Those anti-epileptic effects of CBD were among the first pharmacological actions discovered when the pure compound became available for study in the 1970s and there is an abundance of preclinical studies showing positive effects on seizure reduction in various in vivo models. The mechanism of action is still unclear but it is clear that it does not involve the classical endocannabinoid system. A number of small and methodologically limited studies of CBD in humans have given inconclusive results.

A 2014 Cochrane Review of CBD-enriched therapies for the treatment of epilepsy found only four randomised studies involving a total of 48 participants. One report was an abstract while another was a ‘Letter to the Editor.’ Existing anti-epileptic medication was continued alongside the CBD. One study reported that two out of four patients became seizure-free over 12 weeks but the remaining trials either reported no benefit or the treatment effect was unclear. According to Cochrane, “all the reports were of low quality. No reliable conclusions can be drawn at present regarding the efficacy of cannabinoids as a treatment for epilepsy”.

Anecdotal evidence reported in the media suggests that CBD may be effective in cases of intractable epileptic syndromes in infants, such as Dravet syndrome and Lennox-Gastaut syndrome (LGS).

Dravet syndrome is also known as Severe Myoclonic Epilepsy of Infancy (SMEI) and is characterised by seizures, which are often triggered by high temperatures beginning about six months of age. It is a lifelong condition that worsens as the child ages, progressing to include psychomotor problems, learning difficulties, sleep disorders, and behavioural problems, such as hyperactivity and impulsiveness. The burden on parents and other caregivers is enormous.

Conventional treatments include clobazam, stiripentol, topiramate, and valproic acid. LGS is another childhood epilepsy that is difficult to treat. It appears between the ages of two to six years and involves multiple daily seizures, abnormal EEG patterns and moderate to severe intellectual impairment.

The best publicised case of treatment of Dravet syndrome with CBD is that of ‘Charlotte’ who had a 90 per cent decrease in seizures after three months of using an extract from a strain of cannabis now called ‘Charlotte’s Web,’ which had a CBD to THC ratio of 16 to one. One study from UCLA in the journal Epilepsy and Behaviour surveyed parents of children with infantile spasms (IS) and LGS who had been treated with CBD-enriched cannabis preparations. A reduction in seizure frequency was reported by 85 per cent of parents, with 14 per cent reporting complete freedom from seizures.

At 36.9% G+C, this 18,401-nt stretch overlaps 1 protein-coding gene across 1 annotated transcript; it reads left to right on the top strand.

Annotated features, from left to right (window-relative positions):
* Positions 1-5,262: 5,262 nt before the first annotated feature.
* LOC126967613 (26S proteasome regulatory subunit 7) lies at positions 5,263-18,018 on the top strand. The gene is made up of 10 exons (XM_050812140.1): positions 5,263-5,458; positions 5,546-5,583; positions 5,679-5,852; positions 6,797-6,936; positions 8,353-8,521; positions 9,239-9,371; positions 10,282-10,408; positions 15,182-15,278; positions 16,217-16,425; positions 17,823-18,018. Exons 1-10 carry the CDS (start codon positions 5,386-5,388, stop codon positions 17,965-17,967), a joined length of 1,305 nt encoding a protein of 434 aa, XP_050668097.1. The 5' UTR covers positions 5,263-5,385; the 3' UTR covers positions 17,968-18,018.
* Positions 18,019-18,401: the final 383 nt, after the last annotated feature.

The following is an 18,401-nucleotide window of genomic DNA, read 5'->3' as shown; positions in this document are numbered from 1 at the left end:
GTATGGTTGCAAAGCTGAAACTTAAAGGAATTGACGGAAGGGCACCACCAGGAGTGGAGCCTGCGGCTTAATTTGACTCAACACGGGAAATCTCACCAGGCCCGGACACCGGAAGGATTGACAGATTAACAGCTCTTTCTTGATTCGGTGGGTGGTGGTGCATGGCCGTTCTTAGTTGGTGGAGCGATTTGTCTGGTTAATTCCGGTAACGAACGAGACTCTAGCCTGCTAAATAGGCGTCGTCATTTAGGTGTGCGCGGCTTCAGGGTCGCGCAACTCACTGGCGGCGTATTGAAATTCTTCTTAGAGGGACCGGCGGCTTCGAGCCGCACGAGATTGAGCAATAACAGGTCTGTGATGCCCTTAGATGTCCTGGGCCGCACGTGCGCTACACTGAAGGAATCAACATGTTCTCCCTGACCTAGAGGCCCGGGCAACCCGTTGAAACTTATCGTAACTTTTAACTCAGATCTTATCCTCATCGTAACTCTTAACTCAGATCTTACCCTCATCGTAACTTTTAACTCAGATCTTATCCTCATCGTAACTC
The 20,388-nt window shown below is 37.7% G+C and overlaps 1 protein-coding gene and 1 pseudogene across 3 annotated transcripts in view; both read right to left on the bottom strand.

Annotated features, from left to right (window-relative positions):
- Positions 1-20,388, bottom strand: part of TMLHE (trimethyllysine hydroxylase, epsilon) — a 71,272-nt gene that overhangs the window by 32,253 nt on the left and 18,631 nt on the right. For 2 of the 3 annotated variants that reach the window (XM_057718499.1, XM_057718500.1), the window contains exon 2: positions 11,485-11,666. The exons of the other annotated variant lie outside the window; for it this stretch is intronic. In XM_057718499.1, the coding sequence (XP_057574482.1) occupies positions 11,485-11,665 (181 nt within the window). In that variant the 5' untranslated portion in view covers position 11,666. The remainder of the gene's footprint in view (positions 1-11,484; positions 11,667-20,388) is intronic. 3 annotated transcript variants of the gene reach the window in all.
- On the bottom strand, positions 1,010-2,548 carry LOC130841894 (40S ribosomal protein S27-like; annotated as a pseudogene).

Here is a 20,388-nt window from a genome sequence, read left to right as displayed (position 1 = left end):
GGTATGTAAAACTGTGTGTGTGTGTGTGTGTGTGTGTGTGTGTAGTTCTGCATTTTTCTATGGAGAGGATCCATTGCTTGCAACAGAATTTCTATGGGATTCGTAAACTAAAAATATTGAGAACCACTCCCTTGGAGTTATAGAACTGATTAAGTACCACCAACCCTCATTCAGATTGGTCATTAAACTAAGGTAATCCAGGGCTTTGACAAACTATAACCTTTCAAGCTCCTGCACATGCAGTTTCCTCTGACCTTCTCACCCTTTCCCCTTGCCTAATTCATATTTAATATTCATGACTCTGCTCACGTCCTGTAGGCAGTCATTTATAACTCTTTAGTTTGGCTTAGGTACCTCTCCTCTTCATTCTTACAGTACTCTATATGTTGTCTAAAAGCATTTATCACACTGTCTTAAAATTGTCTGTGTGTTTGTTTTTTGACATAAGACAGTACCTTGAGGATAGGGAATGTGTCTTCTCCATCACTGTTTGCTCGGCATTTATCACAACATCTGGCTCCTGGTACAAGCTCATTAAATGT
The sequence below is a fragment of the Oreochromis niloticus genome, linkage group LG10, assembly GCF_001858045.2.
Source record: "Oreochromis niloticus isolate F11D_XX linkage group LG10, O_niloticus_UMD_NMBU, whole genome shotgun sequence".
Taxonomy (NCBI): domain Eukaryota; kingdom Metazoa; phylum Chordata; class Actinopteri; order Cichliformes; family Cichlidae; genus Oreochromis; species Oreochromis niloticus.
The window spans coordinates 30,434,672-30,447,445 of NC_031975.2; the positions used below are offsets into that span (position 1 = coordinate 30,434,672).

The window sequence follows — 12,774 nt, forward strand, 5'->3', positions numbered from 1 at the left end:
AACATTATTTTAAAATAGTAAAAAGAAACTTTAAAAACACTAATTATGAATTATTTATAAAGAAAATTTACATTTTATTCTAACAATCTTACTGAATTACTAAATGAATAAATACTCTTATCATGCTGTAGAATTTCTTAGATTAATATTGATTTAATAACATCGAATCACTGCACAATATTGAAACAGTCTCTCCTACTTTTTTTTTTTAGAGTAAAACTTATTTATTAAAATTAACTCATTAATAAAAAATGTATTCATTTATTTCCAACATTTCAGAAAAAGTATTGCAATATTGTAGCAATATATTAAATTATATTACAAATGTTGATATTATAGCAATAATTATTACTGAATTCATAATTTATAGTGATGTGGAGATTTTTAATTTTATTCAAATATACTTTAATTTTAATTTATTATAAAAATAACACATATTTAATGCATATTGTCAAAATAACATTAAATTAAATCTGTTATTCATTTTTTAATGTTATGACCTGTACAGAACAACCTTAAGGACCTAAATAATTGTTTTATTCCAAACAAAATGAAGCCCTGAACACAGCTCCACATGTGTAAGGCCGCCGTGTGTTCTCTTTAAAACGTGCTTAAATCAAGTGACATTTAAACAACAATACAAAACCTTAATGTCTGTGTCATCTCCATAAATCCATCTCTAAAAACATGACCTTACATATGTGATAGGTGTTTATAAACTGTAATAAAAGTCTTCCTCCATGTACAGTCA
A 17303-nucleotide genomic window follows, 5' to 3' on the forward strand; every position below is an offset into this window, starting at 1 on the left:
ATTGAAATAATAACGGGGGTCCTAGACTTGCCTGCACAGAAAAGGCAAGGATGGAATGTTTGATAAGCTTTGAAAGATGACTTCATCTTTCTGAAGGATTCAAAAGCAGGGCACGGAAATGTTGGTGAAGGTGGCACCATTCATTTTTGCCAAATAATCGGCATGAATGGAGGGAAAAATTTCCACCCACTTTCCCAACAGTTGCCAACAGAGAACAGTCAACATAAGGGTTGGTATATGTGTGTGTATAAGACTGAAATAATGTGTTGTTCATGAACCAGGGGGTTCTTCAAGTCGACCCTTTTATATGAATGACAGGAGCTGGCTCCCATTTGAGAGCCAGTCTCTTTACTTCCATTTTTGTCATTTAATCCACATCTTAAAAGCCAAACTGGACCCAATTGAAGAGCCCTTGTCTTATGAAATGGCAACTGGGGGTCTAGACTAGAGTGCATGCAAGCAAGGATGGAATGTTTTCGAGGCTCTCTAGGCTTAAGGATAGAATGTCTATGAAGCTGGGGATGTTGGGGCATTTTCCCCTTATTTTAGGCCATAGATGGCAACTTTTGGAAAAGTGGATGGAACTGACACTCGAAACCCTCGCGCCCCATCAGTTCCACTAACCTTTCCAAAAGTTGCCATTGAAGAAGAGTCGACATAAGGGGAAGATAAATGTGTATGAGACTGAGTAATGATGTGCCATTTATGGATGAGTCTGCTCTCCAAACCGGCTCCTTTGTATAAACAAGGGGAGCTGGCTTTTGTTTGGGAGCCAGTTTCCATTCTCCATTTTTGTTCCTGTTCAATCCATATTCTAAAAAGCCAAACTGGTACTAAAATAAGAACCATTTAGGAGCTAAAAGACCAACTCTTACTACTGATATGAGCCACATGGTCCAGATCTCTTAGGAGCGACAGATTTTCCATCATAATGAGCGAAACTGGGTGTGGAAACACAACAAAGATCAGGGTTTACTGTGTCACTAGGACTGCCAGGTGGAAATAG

The authors of the study wrote, “although this study suggests a potential role for CBD in the treatment of refractory childhood epilepsy, including IS and LGS, it does not represent compelling evidence of efficacy or safety. From a methodological standpoint, this study is extraordinarily vulnerable to participation bias and limited by a lack of blinded outcome assessment”.

A 2015 press release from one company that previously had licensed a cannabis-based medicinal product for MS, reported on data from a clinical trial in 58 patients with treatment-resistant epilepsies, including Dravet syndrome, who had received a product containing a cannabis extract consisting of more than 97 per cent CBD and less than 3 per cent of THC for at least three months. The reported median reduction in seizure frequency was 43 per cent for all patients. Fatigue and sleepiness were the side effects reported by 80 per cent of participants. Diarrhoea and appetite changes were also reported.

At the present time there are at least 19 small-scale trials under way to study whether non-psychoactive cannabinoids may be useful as anti-epileptics. In addition, there are trials in MS patients, in schizophrenia and bipolar disorder, in social anxiety, in neuropathic and cancer pain, in anorexia in cancer patients, in Huntington’s disease, and in insomnia.

A 2016 Expert Opinion on Investigational Drugs looked at the promise of phyto-, endo-, and synthetic cannabinoids as chemotherapeutic agents in breast and prostate carcinomas, reporting that CBD may have promise in combination therapy for breast and prostate cancer due to its direct anti-tumour effects and its ability to improve the efficacy of anti-tumour drugs. Palliative effects on nausea, vomiting, pain, and appetite may also prove valuable.

Should any or all of these studies show positive benefits, which would allow the products to be licensed as medicinal products, then it is reassuring, given the fact that CBD does not act via the endocannabinoid system so abuse liability is likely to be low to non-existent, as would be dependence potential.

The final word (for now) goes to the Cochrane Review: “Further trials are needed.”

Dr Des Corrigan